lt’s cliche’ to write that it was a great learning experience…that unfortunately it came on the last game of the year.
“But we knew,” said Welker. “With the size of a school like that we knew they were going to come in with some big boys. So to play a team like that we had to do our best, take advantage of every situation…and they outplayed us today. That’s the way it goes.
“But take nothing away from our boys. Our seniors won 62 games in three years, so with two league titles and a district runner-up, there’s nothing to be ashamed of this year.”
Connor Hutchinson is just one of the seniors leaving, who while disappointed in losing his last high school game, appreciated the glimpse of what lies ahead for him in baseball at Ball State.
“I couldn’t happier because we competed,” said Hutchinson. “And yes, the outcome was bad today, but I couldn’t be happier to have this opportunity. After losing to Greenville early in the year, we came back to play one of the state’s best team in the district final. It was good to see what’s going to be a Big Ten guy on the mound, he was lights out today, and I had two barrels off him (balls hit hard), so I can’t complain about it. We played some good Cincinnati teams this year…St. X was solid…Milford was solid…but Mason was the best.”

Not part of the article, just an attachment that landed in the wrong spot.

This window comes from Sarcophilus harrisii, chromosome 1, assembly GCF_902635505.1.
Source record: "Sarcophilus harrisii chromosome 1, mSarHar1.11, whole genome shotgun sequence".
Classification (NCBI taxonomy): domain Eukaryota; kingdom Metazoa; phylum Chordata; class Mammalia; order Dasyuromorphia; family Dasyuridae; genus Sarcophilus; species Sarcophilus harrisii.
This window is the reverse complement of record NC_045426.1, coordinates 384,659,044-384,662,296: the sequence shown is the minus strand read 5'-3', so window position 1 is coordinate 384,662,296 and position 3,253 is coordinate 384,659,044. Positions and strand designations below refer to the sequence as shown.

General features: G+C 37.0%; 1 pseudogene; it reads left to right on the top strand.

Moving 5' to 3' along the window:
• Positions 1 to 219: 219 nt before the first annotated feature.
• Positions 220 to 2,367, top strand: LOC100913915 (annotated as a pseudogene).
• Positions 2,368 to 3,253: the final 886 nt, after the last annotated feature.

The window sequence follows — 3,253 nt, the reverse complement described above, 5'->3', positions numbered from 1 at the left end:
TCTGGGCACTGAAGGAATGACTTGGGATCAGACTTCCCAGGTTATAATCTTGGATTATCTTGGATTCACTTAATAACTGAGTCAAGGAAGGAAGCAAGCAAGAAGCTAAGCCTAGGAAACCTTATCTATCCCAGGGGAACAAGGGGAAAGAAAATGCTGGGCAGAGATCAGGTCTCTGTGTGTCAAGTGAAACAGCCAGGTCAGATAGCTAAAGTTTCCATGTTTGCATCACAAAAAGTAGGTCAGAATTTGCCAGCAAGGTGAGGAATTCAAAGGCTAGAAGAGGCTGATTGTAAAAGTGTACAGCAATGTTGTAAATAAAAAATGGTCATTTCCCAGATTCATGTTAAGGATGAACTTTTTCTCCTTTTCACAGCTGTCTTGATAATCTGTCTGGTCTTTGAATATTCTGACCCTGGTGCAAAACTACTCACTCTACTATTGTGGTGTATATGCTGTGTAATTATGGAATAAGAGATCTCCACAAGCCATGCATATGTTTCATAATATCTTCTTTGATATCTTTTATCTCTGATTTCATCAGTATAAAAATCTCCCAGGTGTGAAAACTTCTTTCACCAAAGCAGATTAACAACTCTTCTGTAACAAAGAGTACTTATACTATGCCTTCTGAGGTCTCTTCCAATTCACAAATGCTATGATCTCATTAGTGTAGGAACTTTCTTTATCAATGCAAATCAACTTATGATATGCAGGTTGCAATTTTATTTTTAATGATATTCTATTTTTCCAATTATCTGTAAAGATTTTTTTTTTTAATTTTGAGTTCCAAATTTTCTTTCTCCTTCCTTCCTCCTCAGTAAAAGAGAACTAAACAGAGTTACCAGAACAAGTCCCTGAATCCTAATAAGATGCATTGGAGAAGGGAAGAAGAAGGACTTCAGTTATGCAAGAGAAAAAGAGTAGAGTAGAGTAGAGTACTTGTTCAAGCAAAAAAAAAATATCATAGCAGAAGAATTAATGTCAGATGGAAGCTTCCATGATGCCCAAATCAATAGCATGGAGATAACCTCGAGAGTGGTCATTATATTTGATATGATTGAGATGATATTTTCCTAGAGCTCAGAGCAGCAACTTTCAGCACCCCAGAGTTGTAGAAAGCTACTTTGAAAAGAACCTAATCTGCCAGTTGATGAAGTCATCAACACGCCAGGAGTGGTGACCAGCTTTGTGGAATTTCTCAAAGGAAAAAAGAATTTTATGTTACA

So yes, in many respects it was the best team and the best pitching staff that Heath Murray and Ty Welker have had. There’s no questioning their 21 wins because you can’t play Mason every day.
If you’re from Troy you appreciate a culture of baseball that goes back decades, and presently rests in the hands of men who have competed at the highest level, and are unafraid to test themselves, even with the season on the line.
“We say it every year…the districts are our state tournament,” said Welker earlier in the week. “That’s where you learn who you are.”
They have five players moving on to play college baseball next year – Connor Hutchinson, Andrew Helman, Eli Donnan, Trayce Mercer, and Brian Davis. That’s who they are.
What other area program can claim more?